It always seems to come down to food in this house. Even Harold has come to recognize the little blue cylinder shake-shake as time for din-din. He swims up to the surface furiously and plucks his flakes rather savagely, as though he hasn’t eaten for months. My cats care less about kibble and more about their milk. Both of them. I mutter under my breath that this time is the last time, every single time (it has a  terrible effect on their bowel movements that has me dry heaving at the litter box), but because they charm me and my resolve is the consistency of oatmeal, I always cave. The kiddo, she’s just happy with anything I put in front of her…whole wheat chocolate chip cookies, sweet potato based chicken curry, carrot-raisin oatmeal cookies (she insists on the carrots, really she does!), and of course her coleslaw. T got me the Deceptively Delicious cookbook, and I’m excited about it, though no  deceiving is required with this kid.

When I think of this kind of cooking, I always think of my grandfather (again). My father didn’t like to eat at chez Russell because one never knew what one would find in their spaghetti….sliced zuchinni, shredded summer squash; eggplant. My father was not down with that sort of thing. But I get the feeling that my grandpa, above anyone else, would surely have appreciated my black bean brownies. Yes.

the beef recall

the same company whose product has been recalled massively is also under investigation for animal cruelty. Warning: Graphic video content.

So disturbing.

I am shamed

We did spend all day painting yesterday, and had so much fun. The kiddo is amazing. When I paint, especially when there’s colors all over the drop cloth on the table, I miss my grandfather, in his white splattered painter’s overalls. He was a painter and a painter. I spent a lot of time at my grandparent’s and have come to remember my mom’s side of the family in recent years as nice, but a bit uptight about little things. Like cleaning. Not him. The kitchen, the garage/studio and the garden were a veritable riot of experimentation and wonder under his tutelage. He trusted me. And never, ever worried about the mess. Not once.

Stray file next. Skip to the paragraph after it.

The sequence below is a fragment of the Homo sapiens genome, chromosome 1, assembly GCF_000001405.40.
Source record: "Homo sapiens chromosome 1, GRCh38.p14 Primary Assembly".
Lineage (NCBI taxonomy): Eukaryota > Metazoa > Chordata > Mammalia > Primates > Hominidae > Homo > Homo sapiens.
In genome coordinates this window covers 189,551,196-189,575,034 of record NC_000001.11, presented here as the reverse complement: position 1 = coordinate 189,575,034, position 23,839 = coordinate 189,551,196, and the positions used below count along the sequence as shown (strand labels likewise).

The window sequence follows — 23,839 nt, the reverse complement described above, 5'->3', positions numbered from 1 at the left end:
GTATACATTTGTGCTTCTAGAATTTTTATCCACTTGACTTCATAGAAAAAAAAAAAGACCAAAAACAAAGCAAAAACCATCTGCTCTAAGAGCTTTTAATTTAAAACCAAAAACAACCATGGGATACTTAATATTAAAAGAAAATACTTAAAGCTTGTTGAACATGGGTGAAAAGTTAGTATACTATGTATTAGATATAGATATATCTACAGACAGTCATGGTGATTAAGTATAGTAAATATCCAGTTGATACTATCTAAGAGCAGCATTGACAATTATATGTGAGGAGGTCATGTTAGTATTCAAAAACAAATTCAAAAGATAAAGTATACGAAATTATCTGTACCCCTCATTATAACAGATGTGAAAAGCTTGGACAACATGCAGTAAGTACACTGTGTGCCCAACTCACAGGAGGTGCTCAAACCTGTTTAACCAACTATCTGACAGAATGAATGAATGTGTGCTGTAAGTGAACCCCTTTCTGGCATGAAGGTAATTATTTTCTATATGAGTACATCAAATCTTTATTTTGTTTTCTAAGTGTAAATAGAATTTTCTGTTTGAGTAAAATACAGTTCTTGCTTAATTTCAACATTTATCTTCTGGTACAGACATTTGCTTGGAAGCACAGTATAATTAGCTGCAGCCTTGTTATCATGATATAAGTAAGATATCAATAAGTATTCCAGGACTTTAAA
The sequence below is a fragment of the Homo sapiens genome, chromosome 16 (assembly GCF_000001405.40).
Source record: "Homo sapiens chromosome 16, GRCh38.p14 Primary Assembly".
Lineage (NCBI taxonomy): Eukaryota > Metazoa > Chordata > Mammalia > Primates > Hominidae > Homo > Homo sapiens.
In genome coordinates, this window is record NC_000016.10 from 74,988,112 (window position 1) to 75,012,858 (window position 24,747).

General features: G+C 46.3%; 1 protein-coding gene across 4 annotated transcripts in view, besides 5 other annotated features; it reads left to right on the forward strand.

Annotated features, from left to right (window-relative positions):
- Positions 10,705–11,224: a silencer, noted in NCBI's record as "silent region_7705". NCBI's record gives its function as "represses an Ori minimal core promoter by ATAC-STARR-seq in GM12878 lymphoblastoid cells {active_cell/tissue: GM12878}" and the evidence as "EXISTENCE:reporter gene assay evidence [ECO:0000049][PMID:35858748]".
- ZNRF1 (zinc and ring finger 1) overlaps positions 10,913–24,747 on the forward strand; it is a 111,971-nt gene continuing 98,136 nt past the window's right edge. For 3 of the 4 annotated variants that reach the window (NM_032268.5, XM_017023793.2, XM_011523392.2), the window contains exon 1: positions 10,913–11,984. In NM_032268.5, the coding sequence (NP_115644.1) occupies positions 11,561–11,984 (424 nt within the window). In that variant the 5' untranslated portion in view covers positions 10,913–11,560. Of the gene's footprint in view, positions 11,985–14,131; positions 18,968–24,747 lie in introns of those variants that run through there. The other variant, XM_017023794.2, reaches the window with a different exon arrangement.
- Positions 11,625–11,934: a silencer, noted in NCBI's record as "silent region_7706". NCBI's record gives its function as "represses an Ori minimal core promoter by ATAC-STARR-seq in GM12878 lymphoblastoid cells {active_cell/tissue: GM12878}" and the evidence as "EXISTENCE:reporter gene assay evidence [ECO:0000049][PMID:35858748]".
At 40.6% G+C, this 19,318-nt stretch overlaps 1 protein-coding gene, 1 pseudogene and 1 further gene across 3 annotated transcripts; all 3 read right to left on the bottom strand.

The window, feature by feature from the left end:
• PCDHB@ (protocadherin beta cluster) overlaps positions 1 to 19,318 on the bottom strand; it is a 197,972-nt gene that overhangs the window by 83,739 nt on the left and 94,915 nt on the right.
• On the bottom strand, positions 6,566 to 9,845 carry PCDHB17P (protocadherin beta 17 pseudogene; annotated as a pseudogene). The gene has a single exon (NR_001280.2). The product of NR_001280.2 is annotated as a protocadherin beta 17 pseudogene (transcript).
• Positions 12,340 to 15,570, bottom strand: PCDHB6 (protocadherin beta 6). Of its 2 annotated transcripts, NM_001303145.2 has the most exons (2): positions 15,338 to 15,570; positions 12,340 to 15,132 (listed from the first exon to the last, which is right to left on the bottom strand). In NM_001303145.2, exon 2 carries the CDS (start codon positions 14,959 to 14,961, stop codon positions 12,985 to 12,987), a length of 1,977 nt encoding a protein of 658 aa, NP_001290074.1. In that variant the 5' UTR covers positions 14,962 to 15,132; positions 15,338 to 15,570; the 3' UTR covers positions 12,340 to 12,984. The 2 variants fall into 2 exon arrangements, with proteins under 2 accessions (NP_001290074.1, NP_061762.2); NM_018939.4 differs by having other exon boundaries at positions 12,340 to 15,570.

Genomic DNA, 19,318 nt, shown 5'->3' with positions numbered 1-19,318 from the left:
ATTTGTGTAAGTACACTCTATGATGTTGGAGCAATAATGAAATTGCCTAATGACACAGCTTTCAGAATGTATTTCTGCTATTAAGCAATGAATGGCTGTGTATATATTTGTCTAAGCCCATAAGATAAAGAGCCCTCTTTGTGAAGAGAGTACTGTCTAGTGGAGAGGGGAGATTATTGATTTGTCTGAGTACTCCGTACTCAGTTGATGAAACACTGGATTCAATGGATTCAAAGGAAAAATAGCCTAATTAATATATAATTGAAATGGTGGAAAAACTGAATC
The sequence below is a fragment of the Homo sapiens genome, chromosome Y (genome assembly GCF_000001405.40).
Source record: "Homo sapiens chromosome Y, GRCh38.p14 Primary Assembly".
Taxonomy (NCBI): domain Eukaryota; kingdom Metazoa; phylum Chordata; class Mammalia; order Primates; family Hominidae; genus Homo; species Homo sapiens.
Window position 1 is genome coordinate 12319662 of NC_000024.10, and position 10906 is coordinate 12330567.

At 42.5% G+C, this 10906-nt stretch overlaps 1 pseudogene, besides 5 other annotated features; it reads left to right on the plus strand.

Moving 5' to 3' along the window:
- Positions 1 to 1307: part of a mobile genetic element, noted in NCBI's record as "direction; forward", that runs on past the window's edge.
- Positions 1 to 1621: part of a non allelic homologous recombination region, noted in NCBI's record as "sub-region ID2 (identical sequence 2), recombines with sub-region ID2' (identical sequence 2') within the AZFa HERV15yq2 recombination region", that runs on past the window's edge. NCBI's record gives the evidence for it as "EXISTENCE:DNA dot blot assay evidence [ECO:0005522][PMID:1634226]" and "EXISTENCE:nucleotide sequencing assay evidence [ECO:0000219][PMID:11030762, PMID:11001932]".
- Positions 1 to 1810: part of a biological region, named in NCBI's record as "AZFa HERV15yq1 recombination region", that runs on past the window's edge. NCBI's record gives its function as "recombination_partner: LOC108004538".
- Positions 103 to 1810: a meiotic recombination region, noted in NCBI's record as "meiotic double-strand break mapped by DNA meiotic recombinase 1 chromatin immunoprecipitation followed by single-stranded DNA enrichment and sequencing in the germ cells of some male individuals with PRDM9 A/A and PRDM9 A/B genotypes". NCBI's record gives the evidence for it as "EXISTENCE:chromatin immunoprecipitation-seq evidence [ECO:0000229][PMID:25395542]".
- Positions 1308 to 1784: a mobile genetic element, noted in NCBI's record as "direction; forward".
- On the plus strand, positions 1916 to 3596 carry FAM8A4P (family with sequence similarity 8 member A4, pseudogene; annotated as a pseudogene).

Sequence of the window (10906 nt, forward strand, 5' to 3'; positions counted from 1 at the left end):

I myself have been attempting to impress–gently– upon the kiddo the need to pick up after herself/ourselves, particularly with regard to clothes and toys everywhere on the floor. After a late night session of yoga and collage work, the teacher left a rat’s nest of papers all over the floor. The student pounced on them this morning, and the floor was spic and span in no time flat. I didn’t see that coming.

We have to keep clean, Mama!

cues

For the second night in a row, the kiddo slept in her own bed. My bed never seemed so big. This time, she decided on her own to retire to her own room instead of mine. Her only condition was that the chimes, those crazy ones on my clock that I’d mentioned before, were played. Her first words this morning were “the chimes aren’t on, Mama.” Nothing gets by this kid.

I’ll admit to wondering, in moments of exhaustion,  if I’d ever have my bed to myself again after five years of this. At the same time, I truly believe in child led development, which includes educational pursuits as well. My sense of trust and my own experience long ago informs that. To hell with anyone else’s schedule.

She’s out sledding right now, right outside where I can see her. The snow is hard and crunchy, perfectly slick for sledding. Our only plans after this is to paint and glue stuff all day.

Happy Saturday.

“children guessed, but only a few, and down they forgot as up they grew.”

-e.e. cummings.

No particular reason for posting, except for admiration of an intuitive, special wisdom only children seem to possess. And, usually, lose.